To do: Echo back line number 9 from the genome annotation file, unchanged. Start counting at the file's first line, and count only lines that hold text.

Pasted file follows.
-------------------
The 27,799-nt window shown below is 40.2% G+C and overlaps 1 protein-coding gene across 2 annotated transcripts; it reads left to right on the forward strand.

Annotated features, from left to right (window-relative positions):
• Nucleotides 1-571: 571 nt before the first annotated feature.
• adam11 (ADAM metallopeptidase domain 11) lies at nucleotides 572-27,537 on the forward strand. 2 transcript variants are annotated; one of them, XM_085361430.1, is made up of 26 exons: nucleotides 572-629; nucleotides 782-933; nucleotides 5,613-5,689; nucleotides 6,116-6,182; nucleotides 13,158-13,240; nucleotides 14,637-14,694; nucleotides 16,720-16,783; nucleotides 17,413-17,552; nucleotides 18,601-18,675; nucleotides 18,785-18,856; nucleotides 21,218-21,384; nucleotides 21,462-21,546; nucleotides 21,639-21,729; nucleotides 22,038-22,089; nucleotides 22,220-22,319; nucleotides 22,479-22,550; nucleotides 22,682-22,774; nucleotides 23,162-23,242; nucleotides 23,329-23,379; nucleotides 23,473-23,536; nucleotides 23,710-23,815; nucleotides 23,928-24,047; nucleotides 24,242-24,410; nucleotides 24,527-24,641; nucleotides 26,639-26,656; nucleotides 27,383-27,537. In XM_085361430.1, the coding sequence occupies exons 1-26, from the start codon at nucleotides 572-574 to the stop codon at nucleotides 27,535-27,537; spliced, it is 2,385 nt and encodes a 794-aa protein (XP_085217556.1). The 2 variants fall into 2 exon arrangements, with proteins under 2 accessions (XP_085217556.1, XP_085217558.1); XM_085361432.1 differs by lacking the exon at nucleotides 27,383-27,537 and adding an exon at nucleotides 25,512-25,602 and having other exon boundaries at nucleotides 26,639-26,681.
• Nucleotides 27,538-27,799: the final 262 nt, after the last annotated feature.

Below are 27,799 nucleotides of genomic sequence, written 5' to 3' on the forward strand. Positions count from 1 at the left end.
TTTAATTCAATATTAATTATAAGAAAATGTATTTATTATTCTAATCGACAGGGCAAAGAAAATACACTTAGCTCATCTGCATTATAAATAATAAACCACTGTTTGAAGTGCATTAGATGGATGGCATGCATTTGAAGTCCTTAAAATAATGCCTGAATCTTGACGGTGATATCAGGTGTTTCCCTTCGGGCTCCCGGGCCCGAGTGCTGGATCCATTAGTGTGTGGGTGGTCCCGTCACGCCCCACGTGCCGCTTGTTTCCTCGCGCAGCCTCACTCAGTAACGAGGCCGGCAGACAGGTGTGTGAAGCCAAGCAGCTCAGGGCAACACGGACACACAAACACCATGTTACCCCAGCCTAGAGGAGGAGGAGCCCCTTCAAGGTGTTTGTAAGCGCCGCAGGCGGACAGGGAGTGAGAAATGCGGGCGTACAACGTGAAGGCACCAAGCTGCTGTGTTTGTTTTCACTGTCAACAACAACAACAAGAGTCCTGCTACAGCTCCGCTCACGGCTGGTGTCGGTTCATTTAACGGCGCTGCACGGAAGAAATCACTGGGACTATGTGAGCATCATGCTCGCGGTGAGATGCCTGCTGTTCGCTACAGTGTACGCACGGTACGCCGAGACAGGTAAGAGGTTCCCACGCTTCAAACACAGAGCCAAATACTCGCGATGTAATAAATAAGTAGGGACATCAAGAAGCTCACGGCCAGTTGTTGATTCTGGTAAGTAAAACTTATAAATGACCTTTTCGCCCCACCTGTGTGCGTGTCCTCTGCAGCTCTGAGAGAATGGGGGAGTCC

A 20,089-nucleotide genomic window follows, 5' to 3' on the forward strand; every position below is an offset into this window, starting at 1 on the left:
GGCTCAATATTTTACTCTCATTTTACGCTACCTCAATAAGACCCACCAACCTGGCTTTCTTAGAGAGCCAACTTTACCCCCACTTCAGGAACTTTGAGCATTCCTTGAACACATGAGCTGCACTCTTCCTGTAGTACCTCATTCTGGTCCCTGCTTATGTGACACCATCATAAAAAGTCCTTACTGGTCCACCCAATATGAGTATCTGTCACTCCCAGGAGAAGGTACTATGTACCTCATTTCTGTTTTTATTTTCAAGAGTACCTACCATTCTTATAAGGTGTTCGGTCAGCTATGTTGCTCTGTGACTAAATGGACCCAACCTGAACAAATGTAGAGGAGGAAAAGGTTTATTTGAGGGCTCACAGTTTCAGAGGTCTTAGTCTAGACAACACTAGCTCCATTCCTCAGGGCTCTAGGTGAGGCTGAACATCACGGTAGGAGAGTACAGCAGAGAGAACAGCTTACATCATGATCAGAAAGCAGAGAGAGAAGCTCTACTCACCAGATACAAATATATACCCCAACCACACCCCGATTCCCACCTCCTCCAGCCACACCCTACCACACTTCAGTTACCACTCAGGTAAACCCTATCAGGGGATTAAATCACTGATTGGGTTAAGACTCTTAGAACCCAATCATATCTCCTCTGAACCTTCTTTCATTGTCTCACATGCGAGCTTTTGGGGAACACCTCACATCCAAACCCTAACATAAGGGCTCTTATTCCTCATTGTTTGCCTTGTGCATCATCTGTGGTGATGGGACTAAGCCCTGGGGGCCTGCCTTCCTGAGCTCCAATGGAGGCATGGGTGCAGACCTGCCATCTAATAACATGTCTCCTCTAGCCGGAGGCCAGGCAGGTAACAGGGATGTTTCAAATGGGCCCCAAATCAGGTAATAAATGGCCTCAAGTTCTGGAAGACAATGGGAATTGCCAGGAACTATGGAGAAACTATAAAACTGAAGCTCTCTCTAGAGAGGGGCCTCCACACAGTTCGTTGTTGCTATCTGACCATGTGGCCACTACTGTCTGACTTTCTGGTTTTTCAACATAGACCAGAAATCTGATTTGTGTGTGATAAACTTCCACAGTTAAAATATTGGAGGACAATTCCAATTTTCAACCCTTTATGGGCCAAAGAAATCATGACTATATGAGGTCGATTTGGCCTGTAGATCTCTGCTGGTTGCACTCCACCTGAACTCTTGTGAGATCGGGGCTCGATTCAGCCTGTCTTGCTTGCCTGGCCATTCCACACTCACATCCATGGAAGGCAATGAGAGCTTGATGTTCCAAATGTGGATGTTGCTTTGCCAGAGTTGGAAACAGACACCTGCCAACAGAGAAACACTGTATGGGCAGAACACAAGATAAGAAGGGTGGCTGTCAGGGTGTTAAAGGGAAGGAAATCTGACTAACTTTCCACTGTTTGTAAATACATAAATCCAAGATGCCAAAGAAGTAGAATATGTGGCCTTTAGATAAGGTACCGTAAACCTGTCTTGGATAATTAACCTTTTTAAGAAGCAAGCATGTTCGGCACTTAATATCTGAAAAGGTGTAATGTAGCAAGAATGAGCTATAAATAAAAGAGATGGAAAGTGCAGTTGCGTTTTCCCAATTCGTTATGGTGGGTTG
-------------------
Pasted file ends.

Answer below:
GGCTCAATATTTTACTCTCATTTTACGCTACCTCAATAAGACCCACCAACCTGGCTTTCTTAGAGAGCCAACTTTACCCCCACTTCAGGAACTTTGAGCATTCCTTGAACACATGAGCTGCACTCTTCCTGTAGTACCTCATTCTGGTCCCTGCTTATGTGACACCATCATAAAAAGTCCTTACTGGTCCACCCAATATGAGTATCTGTCACTCCCAGGAGAAGGTACTATGTACCTCATTTCTGTTTTTATTTTCAAGAGTACCTACCATTCTTATAAGGTGTTCGGTCAGCTATGTTGCTCTGTGACTAAATGGACCCAACCTGAACAAATGTAGAGGAGGAAAAGGTTTATTTGAGGGCTCACAGTTTCAGAGGTCTTAGTCTAGACAACACTAGCTCCATTCCTCAGGGCTCTAGGTGAGGCTGAACATCACGGTAGGAGAGTACAGCAGAGAGAACAGCTTACATCATGATCAGAAAGCAGAGAGAGAAGCTCTACTCACCAGATACAAATATATACCCCAACCACACCCCGATTCCCACCTCCTCCAGCCACACCCTACCACACTTCAGTTACCACTCAGGTAAACCCTATCAGGGGATTAAATCACTGATTGGGTTAAGACTCTTAGAACCCAATCATATCTCCTCTGAACCTTCTTTCATTGTCTCACATGCGAGCTTTTGGGGAACACCTCACATCCAAACCCTAACATAAGGGCTCTTATTCCTCATTGTTTGCCTTGTGCATCATCTGTGGTGATGGGACTAAGCCCTGGGGGCCTGCCTTCCTGAGCTCCAATGGAGGCATGGGTGCAGACCTGCCATCTAATAACATGTCTCCTCTAGCCGGAGGCCAGGCAGGTAACAGGGATGTTTCAAATGGGCCCCAAATCAGGTAATAAATGGCCTCAAGTTCTGGAAGACAATGGGAATTGCCAGGAACTATGGAGAAACTATAAAACTGAAGCTCTCTCTAGAGAGGGGCCTCCACACAGTTCGTTGTTGCTATCTGACCATGTGGCCACTACTGTCTGACTTTCTGGTTTTTCAACATAGACCAGAAATCTGATTTGTGTGTGATAAACTTCCACAGTTAAAATATTGGAGGACAATTCCAATTTTCAACCCTTTATGGGCCAAAGAAATCATGACTATATGAGGTCGATTTGGCCTGTAGATCTCTGCTGGTTGCACTCCACCTGAACTCTTGTGAGATCGGGGCTCGATTCAGCCTGTCTTGCTTGCCTGGCCATTCCACACTCACATCCATGGAAGGCAATGAGAGCTTGATGTTCCAAATGTGGATGTTGCTTTGCCAGAGTTGGAAACAGACACCTGCCAACAGAGAAACACTGTATGGGCAGAACACAAGATAAGAAGGGTGGCTGTCAGGGTGTTAAAGGGAAGGAAATCTGACTAACTTTCCACTGTTTGTAAATACATAAATCCAAGATGCCAAAGAAGTAGAATATGTGGCCTTTAGATAAGGTACCGTAAACCTGTCTTGGATAATTAACCTTTTTAAGAAGCAAGCATGTTCGGCACTTAATATCTGAAAAGGTGTAATGTAGCAAGAATGAGCTATAAATAAAAGAGATGGAAAGTGCAGTTGCGTTTTCCCAATTCGTTATGGTGGGTTG